Ministry of Agriculture and Fisheries.

Part of Orders of the Day — Supply. – in the House of Commons on 7th June 1937.

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Photo of Mr William Morrison Mr William Morrison , Cirencester and Tewkesbury

The utmost research that can be made is being continued now by the scientific bodies concerned. That is the question of actual research into the pathology of diseases which have inflicted these losses. Any further measures which may be taken would be of an administrative character when the new central veterinary service comes into being.

Let me review what the result of all these matters upon agricultural prices and prosperity has been. There is a great deal to be done yet, I have no hesitation in saying, before agriculture is in the prosperous condition in which we would like to see it. But let us look at the facts as they are at the moment and the general index of producers' prices. In May of this year the index figure was 136, 31 points higher than in May, 1933. The minimum wage rates are now 8 per cent. higher than they were in 1933.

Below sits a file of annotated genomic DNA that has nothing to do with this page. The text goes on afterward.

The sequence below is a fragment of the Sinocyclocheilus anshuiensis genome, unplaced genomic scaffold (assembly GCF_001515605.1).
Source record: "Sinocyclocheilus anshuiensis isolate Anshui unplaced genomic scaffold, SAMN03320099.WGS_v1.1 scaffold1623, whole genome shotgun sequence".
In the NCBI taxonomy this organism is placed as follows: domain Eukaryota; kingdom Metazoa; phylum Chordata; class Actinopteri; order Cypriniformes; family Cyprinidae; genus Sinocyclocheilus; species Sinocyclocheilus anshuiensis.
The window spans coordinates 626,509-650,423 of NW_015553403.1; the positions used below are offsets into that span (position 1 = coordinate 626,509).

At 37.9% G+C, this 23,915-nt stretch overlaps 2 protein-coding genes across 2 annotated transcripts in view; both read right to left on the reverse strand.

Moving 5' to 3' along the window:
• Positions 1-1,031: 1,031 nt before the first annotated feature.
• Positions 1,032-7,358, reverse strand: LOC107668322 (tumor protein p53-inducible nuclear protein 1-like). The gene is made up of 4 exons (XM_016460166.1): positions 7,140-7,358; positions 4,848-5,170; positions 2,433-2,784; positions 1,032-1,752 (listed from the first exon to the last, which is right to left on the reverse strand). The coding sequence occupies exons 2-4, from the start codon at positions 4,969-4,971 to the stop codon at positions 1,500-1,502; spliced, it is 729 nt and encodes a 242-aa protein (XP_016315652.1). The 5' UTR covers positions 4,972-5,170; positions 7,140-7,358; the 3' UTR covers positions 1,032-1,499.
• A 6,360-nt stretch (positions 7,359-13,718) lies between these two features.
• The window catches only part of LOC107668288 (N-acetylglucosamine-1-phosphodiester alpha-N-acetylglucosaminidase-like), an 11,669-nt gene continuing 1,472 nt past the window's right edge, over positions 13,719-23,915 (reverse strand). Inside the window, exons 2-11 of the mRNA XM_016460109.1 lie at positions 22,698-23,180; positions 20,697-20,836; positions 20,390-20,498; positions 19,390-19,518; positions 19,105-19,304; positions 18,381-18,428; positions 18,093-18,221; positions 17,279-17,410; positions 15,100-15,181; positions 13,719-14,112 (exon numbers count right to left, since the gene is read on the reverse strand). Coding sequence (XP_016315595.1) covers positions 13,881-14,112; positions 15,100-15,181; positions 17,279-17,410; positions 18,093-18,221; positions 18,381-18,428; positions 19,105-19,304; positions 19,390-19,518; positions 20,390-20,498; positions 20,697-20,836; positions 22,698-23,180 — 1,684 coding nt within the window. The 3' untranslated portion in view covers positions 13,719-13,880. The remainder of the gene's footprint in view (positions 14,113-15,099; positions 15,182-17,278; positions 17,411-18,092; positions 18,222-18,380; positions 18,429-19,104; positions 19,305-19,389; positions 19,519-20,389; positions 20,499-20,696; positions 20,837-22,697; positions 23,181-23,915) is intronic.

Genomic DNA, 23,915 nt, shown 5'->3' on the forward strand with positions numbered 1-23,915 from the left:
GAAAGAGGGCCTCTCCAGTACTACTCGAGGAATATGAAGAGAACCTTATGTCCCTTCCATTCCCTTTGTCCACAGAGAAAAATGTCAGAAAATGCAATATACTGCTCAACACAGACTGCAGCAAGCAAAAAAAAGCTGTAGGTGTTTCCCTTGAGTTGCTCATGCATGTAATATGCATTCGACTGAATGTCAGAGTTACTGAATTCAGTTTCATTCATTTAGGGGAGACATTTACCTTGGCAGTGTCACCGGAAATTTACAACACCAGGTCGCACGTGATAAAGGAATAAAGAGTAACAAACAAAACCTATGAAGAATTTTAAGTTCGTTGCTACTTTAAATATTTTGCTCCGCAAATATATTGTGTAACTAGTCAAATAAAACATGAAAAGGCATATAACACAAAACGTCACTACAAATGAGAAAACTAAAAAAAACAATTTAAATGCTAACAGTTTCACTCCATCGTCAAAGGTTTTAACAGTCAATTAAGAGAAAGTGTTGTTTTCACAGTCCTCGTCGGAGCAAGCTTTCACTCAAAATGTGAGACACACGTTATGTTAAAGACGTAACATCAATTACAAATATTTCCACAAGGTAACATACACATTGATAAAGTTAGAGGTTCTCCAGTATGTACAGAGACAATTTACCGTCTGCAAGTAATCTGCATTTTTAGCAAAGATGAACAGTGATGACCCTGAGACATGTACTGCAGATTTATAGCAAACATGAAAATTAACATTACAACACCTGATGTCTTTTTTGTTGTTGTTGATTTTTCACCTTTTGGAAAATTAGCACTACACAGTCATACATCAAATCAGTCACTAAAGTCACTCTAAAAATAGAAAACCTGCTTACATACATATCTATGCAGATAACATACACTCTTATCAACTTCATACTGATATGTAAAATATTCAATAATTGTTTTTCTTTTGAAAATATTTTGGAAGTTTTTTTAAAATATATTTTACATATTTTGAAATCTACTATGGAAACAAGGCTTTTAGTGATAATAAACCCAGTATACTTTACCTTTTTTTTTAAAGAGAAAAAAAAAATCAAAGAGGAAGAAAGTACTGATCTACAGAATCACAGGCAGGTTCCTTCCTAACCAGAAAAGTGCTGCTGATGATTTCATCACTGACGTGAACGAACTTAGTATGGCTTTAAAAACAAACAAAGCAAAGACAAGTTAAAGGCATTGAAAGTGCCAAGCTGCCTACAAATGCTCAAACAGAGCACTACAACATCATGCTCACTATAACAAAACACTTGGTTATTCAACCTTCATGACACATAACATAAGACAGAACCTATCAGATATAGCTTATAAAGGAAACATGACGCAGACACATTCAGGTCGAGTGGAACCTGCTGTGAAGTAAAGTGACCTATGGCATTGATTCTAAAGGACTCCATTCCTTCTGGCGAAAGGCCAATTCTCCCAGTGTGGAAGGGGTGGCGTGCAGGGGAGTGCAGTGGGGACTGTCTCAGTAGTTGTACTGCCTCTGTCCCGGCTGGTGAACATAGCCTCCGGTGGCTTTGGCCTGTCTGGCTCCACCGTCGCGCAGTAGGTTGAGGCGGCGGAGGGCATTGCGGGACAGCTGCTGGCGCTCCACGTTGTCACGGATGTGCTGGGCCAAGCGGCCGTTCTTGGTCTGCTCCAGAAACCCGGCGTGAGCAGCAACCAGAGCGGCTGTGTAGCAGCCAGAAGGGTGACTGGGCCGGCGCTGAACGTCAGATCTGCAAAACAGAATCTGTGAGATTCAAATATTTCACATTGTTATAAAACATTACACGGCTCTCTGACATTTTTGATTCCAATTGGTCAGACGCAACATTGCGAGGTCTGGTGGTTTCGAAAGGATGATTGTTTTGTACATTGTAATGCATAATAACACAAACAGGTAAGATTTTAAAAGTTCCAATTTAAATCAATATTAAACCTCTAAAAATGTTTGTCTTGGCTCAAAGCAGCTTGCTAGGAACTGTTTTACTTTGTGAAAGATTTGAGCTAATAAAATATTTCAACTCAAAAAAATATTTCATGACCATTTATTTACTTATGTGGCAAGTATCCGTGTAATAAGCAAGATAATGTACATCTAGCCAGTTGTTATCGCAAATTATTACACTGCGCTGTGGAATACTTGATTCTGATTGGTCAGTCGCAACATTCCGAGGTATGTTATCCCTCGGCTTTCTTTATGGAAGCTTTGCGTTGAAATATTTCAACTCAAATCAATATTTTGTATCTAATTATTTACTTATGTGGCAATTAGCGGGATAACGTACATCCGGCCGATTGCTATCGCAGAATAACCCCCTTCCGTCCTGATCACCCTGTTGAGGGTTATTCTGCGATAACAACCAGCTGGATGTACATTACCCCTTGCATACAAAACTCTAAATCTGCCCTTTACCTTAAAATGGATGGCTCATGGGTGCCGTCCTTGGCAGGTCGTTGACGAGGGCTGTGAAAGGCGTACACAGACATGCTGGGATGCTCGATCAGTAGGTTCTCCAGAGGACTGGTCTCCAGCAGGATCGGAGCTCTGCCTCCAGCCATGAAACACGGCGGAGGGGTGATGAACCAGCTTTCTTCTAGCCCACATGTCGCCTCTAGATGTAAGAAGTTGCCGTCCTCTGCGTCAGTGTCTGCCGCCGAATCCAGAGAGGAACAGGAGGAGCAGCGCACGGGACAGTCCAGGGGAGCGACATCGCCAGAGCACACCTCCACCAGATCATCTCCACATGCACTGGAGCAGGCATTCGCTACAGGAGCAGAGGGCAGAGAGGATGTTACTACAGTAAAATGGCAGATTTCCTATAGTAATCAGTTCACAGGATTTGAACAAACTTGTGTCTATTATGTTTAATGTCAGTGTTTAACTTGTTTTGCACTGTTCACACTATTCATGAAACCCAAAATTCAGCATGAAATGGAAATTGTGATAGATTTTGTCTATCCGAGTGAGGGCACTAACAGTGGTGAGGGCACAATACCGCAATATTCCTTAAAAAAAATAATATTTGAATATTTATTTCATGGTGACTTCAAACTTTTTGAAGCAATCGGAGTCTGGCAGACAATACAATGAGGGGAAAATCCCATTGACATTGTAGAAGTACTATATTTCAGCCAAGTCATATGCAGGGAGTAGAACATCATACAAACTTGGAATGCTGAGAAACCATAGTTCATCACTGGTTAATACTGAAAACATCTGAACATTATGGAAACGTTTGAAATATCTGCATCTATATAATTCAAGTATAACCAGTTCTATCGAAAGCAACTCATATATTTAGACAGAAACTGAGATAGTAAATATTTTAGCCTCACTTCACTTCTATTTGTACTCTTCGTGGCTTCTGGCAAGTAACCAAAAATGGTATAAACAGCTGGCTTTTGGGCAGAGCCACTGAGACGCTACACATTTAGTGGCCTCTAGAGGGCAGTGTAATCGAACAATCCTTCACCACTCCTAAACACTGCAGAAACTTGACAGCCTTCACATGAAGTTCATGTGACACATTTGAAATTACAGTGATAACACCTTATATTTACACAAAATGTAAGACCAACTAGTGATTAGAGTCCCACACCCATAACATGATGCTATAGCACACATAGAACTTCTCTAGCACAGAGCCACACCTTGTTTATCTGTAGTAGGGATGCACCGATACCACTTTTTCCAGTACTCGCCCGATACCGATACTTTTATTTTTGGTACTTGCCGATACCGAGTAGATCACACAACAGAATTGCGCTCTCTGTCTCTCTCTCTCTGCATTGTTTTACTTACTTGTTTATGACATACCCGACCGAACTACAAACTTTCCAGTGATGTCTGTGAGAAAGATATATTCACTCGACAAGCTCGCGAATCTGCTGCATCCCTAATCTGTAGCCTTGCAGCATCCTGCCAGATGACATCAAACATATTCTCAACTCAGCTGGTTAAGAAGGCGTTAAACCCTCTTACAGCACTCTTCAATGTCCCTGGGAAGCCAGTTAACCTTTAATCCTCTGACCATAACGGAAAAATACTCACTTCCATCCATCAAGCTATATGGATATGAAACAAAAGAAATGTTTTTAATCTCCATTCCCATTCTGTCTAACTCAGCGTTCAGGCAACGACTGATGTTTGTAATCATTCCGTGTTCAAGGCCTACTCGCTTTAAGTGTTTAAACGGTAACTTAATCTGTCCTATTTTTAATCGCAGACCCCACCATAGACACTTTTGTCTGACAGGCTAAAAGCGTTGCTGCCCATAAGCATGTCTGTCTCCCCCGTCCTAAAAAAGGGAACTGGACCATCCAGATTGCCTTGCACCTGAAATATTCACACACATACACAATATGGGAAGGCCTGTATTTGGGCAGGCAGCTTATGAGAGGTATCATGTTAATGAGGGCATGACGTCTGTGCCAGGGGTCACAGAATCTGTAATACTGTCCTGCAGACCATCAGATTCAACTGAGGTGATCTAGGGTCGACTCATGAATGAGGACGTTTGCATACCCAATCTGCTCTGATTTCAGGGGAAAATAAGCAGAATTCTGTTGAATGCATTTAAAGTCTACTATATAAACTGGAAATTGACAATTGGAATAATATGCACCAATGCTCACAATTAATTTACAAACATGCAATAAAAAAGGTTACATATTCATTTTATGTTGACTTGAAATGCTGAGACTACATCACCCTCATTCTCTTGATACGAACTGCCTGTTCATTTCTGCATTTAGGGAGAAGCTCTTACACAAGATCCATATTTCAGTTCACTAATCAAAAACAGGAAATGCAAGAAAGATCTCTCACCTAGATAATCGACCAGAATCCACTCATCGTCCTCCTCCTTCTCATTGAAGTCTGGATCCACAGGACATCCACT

It is frequently said that this advance, such as it is, in the remuneration of producers, has been gained at the expense of the consumer; but it is not so. Government policy affecting agriculture, in so far as it implies import duties and marketing schemes, has in fact had no effect of that character upon consumers' prices. The import duties on agricultural produce have been imposed as part of a national policy of protection, and it is very difficult to say, in the case of agricultural commodities, who actually pays a tariff of that character. It may be mentioned as an illuminating example that, in the case of the ¾d. a lb. duty recently imposed on Argentine chilled beef, the Argentine Government is now seeking to ease that burden by paying a sort of subsidy to beef exported from that country. When one is trying to make up one's mind in the matter it must in all fairness be borne in mind that the protectionist policy of the Government applies to the country as a whole and is applied largely to the stimulus of industry, and that it has led to a decline in the number of unemployed from 2,578,000 in May, 1931, to 1,436,000 in April, 1937. It is frequently said that even if tariffs have no effect at all on food prices the marketing schemes do have an effect.